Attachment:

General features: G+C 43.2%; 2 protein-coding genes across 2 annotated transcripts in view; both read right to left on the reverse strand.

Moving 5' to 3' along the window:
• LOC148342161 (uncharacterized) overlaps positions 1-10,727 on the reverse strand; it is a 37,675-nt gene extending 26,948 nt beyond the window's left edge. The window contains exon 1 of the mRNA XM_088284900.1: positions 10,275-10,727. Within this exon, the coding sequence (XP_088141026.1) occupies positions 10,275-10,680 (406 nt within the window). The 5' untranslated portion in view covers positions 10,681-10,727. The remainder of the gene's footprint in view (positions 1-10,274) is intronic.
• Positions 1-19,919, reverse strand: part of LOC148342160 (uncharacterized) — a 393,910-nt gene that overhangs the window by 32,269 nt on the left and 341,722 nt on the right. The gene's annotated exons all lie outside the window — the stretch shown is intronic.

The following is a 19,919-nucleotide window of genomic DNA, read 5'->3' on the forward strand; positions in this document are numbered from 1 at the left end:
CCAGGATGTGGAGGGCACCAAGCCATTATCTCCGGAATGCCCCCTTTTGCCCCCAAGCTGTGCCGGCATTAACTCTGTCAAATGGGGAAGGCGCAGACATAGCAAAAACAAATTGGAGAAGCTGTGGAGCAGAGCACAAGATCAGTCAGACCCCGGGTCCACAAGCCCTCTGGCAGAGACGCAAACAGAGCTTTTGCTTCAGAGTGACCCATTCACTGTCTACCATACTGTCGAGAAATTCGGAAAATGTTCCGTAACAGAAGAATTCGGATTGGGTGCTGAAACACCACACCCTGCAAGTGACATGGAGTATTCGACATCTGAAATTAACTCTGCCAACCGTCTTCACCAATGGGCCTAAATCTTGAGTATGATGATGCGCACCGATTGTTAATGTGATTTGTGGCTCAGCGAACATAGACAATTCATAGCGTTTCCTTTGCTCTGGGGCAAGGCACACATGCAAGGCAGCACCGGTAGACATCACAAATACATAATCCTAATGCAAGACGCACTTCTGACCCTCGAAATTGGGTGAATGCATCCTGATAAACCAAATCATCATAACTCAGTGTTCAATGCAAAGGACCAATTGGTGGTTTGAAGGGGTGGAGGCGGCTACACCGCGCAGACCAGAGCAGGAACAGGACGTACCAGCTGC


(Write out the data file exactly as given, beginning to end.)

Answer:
General features: G+C 43.2%; 2 protein-coding genes across 2 annotated transcripts in view; both read right to left on the reverse strand.

Moving 5' to 3' along the window:
• LOC148342161 (uncharacterized) overlaps positions 1-10,727 on the reverse strand; it is a 37,675-nt gene extending 26,948 nt beyond the window's left edge. The window contains exon 1 of the mRNA XM_088284900.1: positions 10,275-10,727. Within this exon, the coding sequence (XP_088141026.1) occupies positions 10,275-10,680 (406 nt within the window). The 5' untranslated portion in view covers positions 10,681-10,727. The remainder of the gene's footprint in view (positions 1-10,274) is intronic.
• Positions 1-19,919, reverse strand: part of LOC148342160 (uncharacterized) — a 393,910-nt gene that overhangs the window by 32,269 nt on the left and 341,722 nt on the right. The gene's annotated exons all lie outside the window — the stretch shown is intronic.

The following is a 19,919-nucleotide window of genomic DNA, read 5'->3' on the forward strand; positions in this document are numbered from 1 at the left end:
CCAGGATGTGGAGGGCACCAAGCCATTATCTCCGGAATGCCCCCTTTTGCCCCCAAGCTGTGCCGGCATTAACTCTGTCAAATGGGGAAGGCGCAGACATAGCAAAAACAAATTGGAGAAGCTGTGGAGCAGAGCACAAGATCAGTCAGACCCCGGGTCCACAAGCCCTCTGGCAGAGACGCAAACAGAGCTTTTGCTTCAGAGTGACCCATTCACTGTCTACCATACTGTCGAGAAATTCGGAAAATGTTCCGTAACAGAAGAATTCGGATTGGGTGCTGAAACACCACACCCTGCAAGTGACATGGAGTATTCGACATCTGAAATTAACTCTGCCAACCGTCTTCACCAATGGGCCTAAATCTTGAGTATGATGATGCGCACCGATTGTTAATGTGATTTGTGGCTCAGCGAACATAGACAATTCATAGCGTTTCCTTTGCTCTGGGGCAAGGCACACATGCAAGGCAGCACCGGTAGACATCACAAATACATAATCCTAATGCAAGACGCACTTCTGACCCTCGAAATTGGGTGAATGCATCCTGATAAACCAAATCATCATAACTCAGTGTTCAATGCAAAGGACCAATTGGTGGTTTGAAGGGGTGGAGGCGGCTACACCGCGCAGACCAGAGCAGGAACAGGACGTACCAGCTGC